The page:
|Player||2022 Hits||2022 At-Bats||2022 AVG||2022 Pulled LD Outs||Updated 2022 AVG w/o Shift||Difference in AVG|
Granted, the above numbers reflect everything working out perfectly for these 10 hitters in 2022, and assume they didn’t face a shift and all of their pulled outs turned into pulled hits. So, temper your expectations just a bit. However, the elimination of the shift can still be extremely beneficial for left-handed batters that pull the ball consistently, like Santana, Calhoun, and Odor. With batting averages well above the Mendoza line, they would have been much more fantasy relevant, with an increase of 33, 31, and 23 points to their batting averages, respectively.
The five most significant increases in batting average would go to Santana, Calhoun, Seager, Brown, and Naylor. Had these players been able to land the ball in a gap instead of the glove of a second baseman in shallow right field, they could have had completely different seasons, transforming them from utterly unusable in fantasy to only a little unusable, or even “playable.” Additionally, among all qualified hitters, Brown, Tellez, Melendez, Santander, Tucker, and Seager were top-50 overall last season in barrel rate. Hitting the ball hard is an added benefit for those players because pulled line drives that are also barrels are likely to turn into hits or home runs.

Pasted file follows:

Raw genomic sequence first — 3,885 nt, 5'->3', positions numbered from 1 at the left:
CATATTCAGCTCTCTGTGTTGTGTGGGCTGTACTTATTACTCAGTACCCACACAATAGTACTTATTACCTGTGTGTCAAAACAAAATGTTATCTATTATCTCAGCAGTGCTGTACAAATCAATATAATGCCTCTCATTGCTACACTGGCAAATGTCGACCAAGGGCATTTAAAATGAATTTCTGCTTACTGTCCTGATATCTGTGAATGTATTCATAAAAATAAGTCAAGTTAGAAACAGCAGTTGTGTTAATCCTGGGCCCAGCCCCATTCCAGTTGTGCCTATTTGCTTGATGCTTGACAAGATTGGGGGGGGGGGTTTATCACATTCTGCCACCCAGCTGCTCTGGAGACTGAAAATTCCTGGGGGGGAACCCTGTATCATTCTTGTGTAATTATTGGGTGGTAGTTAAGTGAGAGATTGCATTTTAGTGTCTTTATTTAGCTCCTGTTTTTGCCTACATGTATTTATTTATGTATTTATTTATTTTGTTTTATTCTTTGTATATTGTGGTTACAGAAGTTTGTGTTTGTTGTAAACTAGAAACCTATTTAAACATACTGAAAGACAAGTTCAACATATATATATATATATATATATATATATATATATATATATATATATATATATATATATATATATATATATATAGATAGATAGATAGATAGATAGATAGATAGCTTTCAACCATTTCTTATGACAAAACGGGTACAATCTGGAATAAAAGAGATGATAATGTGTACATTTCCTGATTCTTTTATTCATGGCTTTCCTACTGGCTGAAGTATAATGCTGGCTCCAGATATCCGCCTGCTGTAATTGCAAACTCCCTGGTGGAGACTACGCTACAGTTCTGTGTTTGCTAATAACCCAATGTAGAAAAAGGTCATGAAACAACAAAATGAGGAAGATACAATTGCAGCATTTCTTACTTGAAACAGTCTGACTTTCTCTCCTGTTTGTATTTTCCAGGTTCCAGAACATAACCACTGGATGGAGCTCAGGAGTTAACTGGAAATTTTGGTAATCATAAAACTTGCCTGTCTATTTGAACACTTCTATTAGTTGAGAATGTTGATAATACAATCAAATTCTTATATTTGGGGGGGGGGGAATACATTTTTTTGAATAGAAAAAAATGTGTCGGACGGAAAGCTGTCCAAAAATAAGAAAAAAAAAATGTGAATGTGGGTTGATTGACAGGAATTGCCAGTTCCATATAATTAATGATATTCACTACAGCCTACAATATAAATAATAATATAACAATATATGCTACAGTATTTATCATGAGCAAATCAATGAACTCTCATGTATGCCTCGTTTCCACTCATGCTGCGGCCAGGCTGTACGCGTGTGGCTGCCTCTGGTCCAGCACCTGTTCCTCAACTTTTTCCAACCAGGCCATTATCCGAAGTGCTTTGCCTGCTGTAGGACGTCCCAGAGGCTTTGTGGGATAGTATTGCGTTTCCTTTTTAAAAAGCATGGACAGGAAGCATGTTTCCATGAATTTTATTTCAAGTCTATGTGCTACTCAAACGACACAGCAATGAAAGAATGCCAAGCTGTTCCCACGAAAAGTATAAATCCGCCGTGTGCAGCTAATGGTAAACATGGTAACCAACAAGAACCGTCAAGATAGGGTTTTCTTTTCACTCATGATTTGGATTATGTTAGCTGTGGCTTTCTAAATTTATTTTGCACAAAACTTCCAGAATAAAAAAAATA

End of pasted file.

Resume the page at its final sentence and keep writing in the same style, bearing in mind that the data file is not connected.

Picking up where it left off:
This could also explain why some players never seemed to turn the corner in batting average. Each of the 10 players above had a higher xBA than batting average, and while they were hitting the cover off the ball, they were hitting those broken balls right at defenders.
Why does this all matter?
It is hard to know what to expect next season with several new rules in place. A good start is identifying left-handed hitters who tend to hit into the shift, while factoring in the likelihood that the outs they produce due to the shift turn into hits.
It is also important to identify those pull hitters who hit the ball hard and hit line drives, because those hits are the most valuable and least likely to turn into outs.